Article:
A Mission-Oriented UK Industrial Strategy report sets out innovative approach to Grand Challenges
22 May 2019
The UCL Commission on Mission-Oriented Innovation and Industrial Strategy (MOIIS) chaired by Professor Mariana Mazzucato and Lord David Willetts have released a report which sets out an approach to UK investment and innovation targeted at solving systemic 21st century challenges.
The report titled “A Mission-Oriented UK Industrial Strategy” looks at different missions which target the four Grand Challenges outlined by the Government – an Ageing Society, the Future of Mobility, Clean Growth and the AI & Data Economy. The report also outlines how to ensure the design of these missions are able to crowd-in investment and innovation across different actors and sectors in the economy. The UCL Commission on Mission-Oriented Innovation and Industrial Strategy (MOIIS) hope this can lead to a concrete roadmap to attain sustainable and inclusive, investment-led growth.
Innovation policy, and industrial strategy specifically, are an opportunity to direct innovation towards solving big societal problems. For the past year, the MOIIS Commission has been working closely with the Government to develop key recommendations and implementation steps which can inspire innovation, solve societal crises and stimulate economic growth. They have also been looking at cross-cutting issues—like how to use procurement policy to inspire bottom-up experimentation and exploration towards achieving the missions, and how to engage civil society.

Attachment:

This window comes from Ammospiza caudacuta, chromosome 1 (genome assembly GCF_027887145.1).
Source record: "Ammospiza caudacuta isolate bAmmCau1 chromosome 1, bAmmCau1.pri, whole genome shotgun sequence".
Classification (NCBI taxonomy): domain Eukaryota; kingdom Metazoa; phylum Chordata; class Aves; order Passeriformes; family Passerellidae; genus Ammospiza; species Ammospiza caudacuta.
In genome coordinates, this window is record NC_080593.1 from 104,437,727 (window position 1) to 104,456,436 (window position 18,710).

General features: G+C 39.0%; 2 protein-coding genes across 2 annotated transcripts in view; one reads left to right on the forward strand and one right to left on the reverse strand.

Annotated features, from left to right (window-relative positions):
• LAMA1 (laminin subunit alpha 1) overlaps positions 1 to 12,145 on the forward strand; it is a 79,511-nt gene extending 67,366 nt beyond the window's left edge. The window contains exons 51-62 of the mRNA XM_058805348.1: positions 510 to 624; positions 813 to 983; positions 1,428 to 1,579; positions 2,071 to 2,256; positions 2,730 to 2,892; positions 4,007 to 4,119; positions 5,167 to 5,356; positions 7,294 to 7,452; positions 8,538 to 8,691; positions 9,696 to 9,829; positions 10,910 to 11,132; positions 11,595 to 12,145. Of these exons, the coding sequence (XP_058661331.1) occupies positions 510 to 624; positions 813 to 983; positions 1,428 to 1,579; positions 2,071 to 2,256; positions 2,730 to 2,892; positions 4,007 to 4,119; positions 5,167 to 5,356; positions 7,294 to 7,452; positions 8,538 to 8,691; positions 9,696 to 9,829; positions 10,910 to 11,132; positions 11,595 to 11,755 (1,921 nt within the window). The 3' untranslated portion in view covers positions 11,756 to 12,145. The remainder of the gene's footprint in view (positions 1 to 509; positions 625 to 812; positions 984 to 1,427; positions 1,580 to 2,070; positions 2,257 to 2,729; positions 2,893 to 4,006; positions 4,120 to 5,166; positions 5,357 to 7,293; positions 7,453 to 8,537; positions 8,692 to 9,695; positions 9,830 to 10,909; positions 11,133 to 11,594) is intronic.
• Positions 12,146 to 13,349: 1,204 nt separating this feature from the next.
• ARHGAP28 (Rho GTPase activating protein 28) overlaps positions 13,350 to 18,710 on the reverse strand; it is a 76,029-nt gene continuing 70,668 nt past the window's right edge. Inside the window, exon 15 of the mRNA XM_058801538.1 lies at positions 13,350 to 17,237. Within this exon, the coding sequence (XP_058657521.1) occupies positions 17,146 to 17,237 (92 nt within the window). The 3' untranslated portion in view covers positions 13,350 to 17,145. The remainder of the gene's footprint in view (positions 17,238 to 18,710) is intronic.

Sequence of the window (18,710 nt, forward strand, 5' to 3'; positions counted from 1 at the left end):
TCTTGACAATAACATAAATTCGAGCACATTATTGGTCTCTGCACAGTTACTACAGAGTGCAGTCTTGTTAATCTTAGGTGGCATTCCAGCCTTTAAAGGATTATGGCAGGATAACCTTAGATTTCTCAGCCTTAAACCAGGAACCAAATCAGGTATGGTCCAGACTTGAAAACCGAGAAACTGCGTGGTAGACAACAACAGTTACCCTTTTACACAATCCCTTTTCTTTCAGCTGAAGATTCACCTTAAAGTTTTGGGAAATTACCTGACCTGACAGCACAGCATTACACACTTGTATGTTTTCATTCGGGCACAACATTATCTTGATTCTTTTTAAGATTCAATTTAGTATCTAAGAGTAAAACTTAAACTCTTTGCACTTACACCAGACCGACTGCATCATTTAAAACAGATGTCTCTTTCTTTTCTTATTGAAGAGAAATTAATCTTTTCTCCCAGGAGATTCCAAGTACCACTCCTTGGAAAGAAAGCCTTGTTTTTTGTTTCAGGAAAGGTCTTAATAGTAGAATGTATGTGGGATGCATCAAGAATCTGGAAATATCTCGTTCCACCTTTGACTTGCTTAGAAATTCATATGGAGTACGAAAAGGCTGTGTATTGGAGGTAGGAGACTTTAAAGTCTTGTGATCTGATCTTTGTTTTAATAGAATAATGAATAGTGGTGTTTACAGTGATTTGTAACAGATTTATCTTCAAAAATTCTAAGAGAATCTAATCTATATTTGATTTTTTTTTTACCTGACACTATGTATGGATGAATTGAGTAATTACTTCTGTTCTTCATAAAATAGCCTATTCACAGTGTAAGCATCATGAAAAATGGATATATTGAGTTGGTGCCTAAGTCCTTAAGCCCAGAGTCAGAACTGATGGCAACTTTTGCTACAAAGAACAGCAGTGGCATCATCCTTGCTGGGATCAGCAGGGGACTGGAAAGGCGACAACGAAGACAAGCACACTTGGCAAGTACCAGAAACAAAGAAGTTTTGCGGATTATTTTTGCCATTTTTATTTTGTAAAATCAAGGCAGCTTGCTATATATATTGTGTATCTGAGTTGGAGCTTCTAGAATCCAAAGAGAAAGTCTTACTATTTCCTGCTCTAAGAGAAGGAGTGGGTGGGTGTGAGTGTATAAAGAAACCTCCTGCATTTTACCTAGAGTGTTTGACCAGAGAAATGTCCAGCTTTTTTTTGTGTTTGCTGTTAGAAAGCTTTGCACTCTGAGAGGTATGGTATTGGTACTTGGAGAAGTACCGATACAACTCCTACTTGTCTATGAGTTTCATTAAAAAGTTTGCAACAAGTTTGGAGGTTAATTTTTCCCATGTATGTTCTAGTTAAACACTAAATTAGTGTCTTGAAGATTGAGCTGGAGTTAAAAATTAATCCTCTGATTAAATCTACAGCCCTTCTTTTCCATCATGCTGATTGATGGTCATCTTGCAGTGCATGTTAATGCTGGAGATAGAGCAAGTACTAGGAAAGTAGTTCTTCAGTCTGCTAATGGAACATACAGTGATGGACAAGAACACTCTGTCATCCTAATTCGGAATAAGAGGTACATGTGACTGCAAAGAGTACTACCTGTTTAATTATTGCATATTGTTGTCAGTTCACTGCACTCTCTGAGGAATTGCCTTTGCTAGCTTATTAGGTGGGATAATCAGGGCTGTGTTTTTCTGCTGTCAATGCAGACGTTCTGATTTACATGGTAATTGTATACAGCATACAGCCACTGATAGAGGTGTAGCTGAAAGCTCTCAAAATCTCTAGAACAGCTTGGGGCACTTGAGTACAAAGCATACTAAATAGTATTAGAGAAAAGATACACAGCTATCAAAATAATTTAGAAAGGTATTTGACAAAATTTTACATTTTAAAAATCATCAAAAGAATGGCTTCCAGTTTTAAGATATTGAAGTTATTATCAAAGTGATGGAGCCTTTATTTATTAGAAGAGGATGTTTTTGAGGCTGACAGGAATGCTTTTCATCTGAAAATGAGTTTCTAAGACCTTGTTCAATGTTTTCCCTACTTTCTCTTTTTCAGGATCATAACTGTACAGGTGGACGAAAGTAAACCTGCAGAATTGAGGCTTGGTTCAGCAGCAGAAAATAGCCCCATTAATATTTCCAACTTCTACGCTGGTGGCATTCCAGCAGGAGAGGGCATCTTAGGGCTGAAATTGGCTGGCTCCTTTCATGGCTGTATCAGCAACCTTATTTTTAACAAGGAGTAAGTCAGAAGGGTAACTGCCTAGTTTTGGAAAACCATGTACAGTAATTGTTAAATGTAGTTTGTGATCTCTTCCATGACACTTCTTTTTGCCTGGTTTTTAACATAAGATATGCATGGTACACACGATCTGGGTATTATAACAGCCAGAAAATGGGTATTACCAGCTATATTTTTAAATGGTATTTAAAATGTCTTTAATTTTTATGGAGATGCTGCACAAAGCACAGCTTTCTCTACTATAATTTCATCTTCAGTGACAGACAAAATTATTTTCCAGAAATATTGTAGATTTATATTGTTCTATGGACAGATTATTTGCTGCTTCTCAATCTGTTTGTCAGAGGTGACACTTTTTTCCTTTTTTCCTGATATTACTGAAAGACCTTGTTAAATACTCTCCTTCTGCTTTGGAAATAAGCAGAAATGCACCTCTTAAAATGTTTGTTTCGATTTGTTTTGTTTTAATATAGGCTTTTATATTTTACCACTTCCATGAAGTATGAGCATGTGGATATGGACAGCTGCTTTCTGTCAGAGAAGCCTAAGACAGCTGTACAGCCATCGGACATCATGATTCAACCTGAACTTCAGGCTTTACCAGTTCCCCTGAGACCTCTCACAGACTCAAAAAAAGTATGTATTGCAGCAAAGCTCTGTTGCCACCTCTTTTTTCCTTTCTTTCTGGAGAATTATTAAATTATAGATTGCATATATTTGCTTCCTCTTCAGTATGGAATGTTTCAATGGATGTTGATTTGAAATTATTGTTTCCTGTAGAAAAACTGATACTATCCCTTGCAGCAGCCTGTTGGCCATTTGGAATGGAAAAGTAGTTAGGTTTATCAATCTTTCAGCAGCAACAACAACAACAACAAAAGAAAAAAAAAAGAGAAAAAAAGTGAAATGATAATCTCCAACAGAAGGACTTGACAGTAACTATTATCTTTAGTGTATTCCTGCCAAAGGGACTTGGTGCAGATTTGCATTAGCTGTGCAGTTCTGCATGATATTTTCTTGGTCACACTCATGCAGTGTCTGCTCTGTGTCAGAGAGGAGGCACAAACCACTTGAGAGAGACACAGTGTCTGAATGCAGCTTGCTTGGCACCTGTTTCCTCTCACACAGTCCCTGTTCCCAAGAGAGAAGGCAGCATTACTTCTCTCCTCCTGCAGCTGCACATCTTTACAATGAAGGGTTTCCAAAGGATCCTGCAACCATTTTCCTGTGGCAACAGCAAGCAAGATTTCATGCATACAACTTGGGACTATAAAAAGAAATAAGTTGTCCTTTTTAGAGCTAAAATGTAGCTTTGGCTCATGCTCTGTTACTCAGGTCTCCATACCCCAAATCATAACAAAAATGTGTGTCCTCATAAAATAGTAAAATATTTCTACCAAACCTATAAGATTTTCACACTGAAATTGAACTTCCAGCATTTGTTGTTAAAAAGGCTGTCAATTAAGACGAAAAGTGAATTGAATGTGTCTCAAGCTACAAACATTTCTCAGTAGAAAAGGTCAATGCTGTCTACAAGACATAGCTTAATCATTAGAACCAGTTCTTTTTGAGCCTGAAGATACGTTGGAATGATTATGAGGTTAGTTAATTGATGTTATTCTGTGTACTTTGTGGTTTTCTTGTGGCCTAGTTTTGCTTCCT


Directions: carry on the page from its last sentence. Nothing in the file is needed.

Key to the recommendations is the idea that government must now take the opportunity to go further than its current programme and be bolder in its ambition and framing, becoming the “investor of first resort rather than just … a lender of last resort”. The report explains how many radical advances in technology, such as the Internet and GPS, were created as ‘spill-overs’ along the way to solving bigger, specific challenges – and in turn how those inventions led the way for many of the society-shifting technologies we use today, such as Uber.
“This report creates an ambitious but achievable path for the UK to follow if we want to be at the forefront of tackling the great challenges facing our world, from climate change to the health of ageing societies.
“At a time when we stand at an economic crossroads, the industrial strategy can determine our approach to investment and innovation, future-proofing society and providing the best possible environment for investment and technological advances to flourish.
“Government needs to take an assertive role in creating the future, not just providing fixes - a narrow focus on the areas that private finance is prepared to sponsor today is no longer a sufficient response.”
Greg Clark MP, Secretary of State for Business, Energy and Industrial Strategy, said:
“Today’s report rightly supports our Industrial Strategy’s aim to invest and build the economy, sectors and jobs of the future in the UK.
“Whether it’s increasing spending on research and development to a record ever level, or agreeing Sector Deals and Local Industrial Strategies, our Industrial Strategy will help ensure we build on the UK’s expertise and ensure we become the global leaders in new and emerging technologies, while securing highly-skilled jobs and investment in all parts of the country.”
To read the full report and press release, visit the Mission-Oriented UK Industrial Strategy report page.